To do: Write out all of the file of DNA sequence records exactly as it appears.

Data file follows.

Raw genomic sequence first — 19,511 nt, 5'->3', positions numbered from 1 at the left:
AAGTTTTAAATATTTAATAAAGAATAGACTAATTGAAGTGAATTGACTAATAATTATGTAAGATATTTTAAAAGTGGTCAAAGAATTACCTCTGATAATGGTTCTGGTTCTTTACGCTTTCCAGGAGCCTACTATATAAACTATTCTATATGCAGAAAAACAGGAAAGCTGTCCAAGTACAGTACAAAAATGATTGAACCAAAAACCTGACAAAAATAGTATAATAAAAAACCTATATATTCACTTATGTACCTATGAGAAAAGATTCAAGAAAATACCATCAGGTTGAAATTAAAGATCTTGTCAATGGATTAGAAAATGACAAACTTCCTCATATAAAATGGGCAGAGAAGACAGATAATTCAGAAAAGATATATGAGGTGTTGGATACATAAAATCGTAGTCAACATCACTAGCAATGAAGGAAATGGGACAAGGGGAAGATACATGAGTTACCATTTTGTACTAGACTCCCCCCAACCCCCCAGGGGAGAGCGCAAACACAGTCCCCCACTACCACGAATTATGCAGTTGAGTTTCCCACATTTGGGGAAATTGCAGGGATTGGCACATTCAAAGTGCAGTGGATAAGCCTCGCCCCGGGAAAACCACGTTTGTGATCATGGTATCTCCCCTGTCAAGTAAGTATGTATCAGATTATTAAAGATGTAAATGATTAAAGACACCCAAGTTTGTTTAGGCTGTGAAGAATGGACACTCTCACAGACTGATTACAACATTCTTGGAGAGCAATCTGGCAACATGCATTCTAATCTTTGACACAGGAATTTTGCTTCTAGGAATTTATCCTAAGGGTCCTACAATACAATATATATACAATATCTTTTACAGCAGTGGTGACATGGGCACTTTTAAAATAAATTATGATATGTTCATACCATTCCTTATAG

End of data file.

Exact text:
Raw genomic sequence first — 19,511 nt, 5'->3', positions numbered from 1 at the left:
AAGTTTTAAATATTTAATAAAGAATAGACTAATTGAAGTGAATTGACTAATAATTATGTAAGATATTTTAAAAGTGGTCAAAGAATTACCTCTGATAATGGTTCTGGTTCTTTACGCTTTCCAGGAGCCTACTATATAAACTATTCTATATGCAGAAAAACAGGAAAGCTGTCCAAGTACAGTACAAAAATGATTGAACCAAAAACCTGACAAAAATAGTATAATAAAAAACCTATATATTCACTTATGTACCTATGAGAAAAGATTCAAGAAAATACCATCAGGTTGAAATTAAAGATCTTGTCAATGGATTAGAAAATGACAAACTTCCTCATATAAAATGGGCAGAGAAGACAGATAATTCAGAAAAGATATATGAGGTGTTGGATACATAAAATCGTAGTCAACATCACTAGCAATGAAGGAAATGGGACAAGGGGAAGATACATGAGTTACCATTTTGTACTAGACTCCCCCCAACCCCCCAGGGGAGAGCGCAAACACAGTCCCCCACTACCACGAATTATGCAGTTGAGTTTCCCACATTTGGGGAAATTGCAGGGATTGGCACATTCAAAGTGCAGTGGATAAGCCTCGCCCCGGGAAAACCACGTTTGTGATCATGGTATCTCCCCTGTCAAGTAAGTATGTATCAGATTATTAAAGATGTAAATGATTAAAGACACCCAAGTTTGTTTAGGCTGTGAAGAATGGACACTCTCACAGACTGATTACAACATTCTTGGAGAGCAATCTGGCAACATGCATTCTAATCTTTGACACAGGAATTTTGCTTCTAGGAATTTATCCTAAGGGTCCTACAATACAATATATATACAATATCTTTTACAGCAGTGGTGACATGGGCACTTTTAAAATAAATTATGATATGTTCATACCATTCCTTATAG